Tag： eld mandate hos2021-09-08 19:25
Photo: Gino Crescoli via Pixabay
With revised federal hours of service scheduled to take effect Sept. 29, ELD providers have also been planning how best to assist fleets with the changes.
The revisions make four key changes to the existing HOS rules, dealing with the 30-minute break rule, the split sleeper berth options, the adverse driving conditions exception and the short-haul exception.
The change that has probably resulted in the most interest is the change in rules requiring a 30-minute break after no more than eight hours of consecutive driving. This can now be satisfied by the on-duty/not driving status, rather than off-duty status. That means a driver’s “break” could be satisfied by stopping to fuel the truck, for instance.
“To assist our customers with compliance with the changes in the federal hours of service regulations, we are updating code on our various HOS compliance tools to allow drivers using Omnitracs ELDs to take advantage of this change in the rest break requirement,” said Mike Ahart, vice president of regulatory affairs at Omnitracs.
The ELD provider also conducted a webinar in June that covered the changes and their potential impact on local, regional, and long-haul drivers. During the webinar, Omnitracs discussed the changes in the rule, the proposed benefits to the industry, and the unique role the ELD plays in the regulatory environment.
“We are planning several other webinars to be held prior to and after the effective date of the HOS change,” added Ahart. “Fleets should be vigilant in watching communications from trade publications, their state trucking associations and their ELD providers for educational webinars relating to the HOS changes.”
Trimble Transportation plans to send updates for the rule change via over-the-air programming and has been working to answers all of its customers’ questions, as it has done since the final rule was published in May.
”Trimble is … working with customers to update their electronic logging device software to help ensure their continued compliance,” said Glenn Williams, Trimble vice president of product management.
Changes to J.J. Keller’s mobile application and Encompass ELD system will be deployed starting two weeks prior to the Sept. 29 deadline. The company has been hosting webinars to review the impact of the changes on fleets, and its regulatory experts have been answering questions regarding specific situations that pertain to its customers.
“We’re deploying prior to the effective date and educating to ensure all fleets have a chance to prepare. Starting Sept. 29, the new hours of service rules will be used on both the mobile and web applications, to audit logs,” said Tom Reader, senior director of marketing at J.J. Keller & Associates.
Eroad, which began researching the change when it was first proposed by FMCSA in September 2018, has approached the update in stages, first researching the attitudes and impacts of the changes with customers and the market, then designing and implementing changes, and finally communicating the changes and enabling customers to make the switch.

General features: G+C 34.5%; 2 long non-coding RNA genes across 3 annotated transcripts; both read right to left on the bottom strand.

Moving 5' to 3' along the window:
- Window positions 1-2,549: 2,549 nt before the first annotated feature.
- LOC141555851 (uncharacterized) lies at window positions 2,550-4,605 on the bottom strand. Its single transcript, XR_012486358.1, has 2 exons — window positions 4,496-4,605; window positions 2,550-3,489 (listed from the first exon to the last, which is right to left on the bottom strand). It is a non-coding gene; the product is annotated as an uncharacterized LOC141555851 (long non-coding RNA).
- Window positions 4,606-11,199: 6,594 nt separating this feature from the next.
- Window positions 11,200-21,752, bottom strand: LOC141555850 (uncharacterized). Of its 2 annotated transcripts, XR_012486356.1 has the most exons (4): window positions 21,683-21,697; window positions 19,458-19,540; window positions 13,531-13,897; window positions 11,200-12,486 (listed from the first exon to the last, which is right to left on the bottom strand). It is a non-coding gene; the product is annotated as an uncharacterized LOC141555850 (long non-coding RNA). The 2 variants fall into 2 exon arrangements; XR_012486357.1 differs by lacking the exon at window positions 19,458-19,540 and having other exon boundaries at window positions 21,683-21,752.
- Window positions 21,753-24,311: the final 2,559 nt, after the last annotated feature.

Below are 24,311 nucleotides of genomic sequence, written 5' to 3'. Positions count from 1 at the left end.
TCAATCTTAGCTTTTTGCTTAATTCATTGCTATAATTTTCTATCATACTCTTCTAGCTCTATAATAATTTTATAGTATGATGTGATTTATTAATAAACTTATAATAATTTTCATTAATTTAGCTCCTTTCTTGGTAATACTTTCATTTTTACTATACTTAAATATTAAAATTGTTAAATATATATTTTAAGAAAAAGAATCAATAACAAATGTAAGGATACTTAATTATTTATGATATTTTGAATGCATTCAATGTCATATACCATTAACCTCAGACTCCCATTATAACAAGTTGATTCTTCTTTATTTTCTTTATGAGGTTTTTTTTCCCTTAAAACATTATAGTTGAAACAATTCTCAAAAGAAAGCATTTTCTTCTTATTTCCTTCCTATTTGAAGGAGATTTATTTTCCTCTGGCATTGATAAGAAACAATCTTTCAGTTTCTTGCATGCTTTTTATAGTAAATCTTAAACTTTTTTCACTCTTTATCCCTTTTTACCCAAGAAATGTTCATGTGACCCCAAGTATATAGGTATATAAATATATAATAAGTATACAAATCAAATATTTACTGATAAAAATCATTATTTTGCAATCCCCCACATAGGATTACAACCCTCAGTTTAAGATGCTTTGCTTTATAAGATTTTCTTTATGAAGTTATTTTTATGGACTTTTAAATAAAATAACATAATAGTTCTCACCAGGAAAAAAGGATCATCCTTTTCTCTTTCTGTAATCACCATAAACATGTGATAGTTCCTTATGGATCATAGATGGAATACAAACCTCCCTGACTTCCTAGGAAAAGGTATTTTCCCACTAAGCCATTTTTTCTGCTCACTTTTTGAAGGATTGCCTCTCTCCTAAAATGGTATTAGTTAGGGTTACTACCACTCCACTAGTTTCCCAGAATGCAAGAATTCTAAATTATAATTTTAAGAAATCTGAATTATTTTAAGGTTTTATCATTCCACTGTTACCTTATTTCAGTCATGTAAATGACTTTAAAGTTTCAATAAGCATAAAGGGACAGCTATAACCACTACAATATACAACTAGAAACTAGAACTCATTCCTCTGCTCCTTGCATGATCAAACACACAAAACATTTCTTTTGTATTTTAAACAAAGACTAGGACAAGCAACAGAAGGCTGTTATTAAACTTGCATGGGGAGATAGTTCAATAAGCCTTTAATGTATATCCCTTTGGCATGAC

“We conduct rigorous testing on behalf of our customers so that on Sept. 29, drivers aren’t facing bugs and issues, and carrier compliance managers aren’t looking at data they don’t understand,” said Soona Lee, Eroad’s director of regulatory compliance. “We test complex scenarios in a driver’s day to trigger violations, check HOS counters and make sure that driver log data before the switchover is correct as much as it will be after that date.”
Konexial has been studying the proposed rules and listening to its My20 Fleet Management system fleet customers for ideas on how to successfully implement the changes.
“We are implementing several adjustments to our system in order to meet the new guidelines,” said Ken Evans, CEO, Konexial, adding, “by listening to our My20 customer’s feedback and compliance agencies, we effectively gathered all HOS requirements, as well as industry features that improve the drivers’ workflow.”
FMCSA’s final rule on hours of service makes four key revisions to the existing HOS rules:
The 30-minute break rule, which requires a break after no more than eight hours of consecutive driving, can now be satisfied by the on-duty/not driving status, rather than off-duty status.The sleeper berth rules will now allow drivers to split their required 10 hours off duty into two periods: an 8/2 split, or a 7/3 split — with neither period counting against the driver’s 14 hour driving window.The new rule changes the adverse driving conditions exception by extending by two hours the maximum window during which driving is permitted. The previous rule allows for an extra two hours of driving time, but it still had to be within the maximum 14-hour workday.The agency will change the short-haul exception available to certain commercial drivers by lengthening the drivers’ maximum on duty period from 12 to 14 hours and extending the distance limit within which the driver may operate from 100 air miles to 150 air miles.
Related: Hours of Service Timeline: The Long, Convoluted History of Truck Driver Rules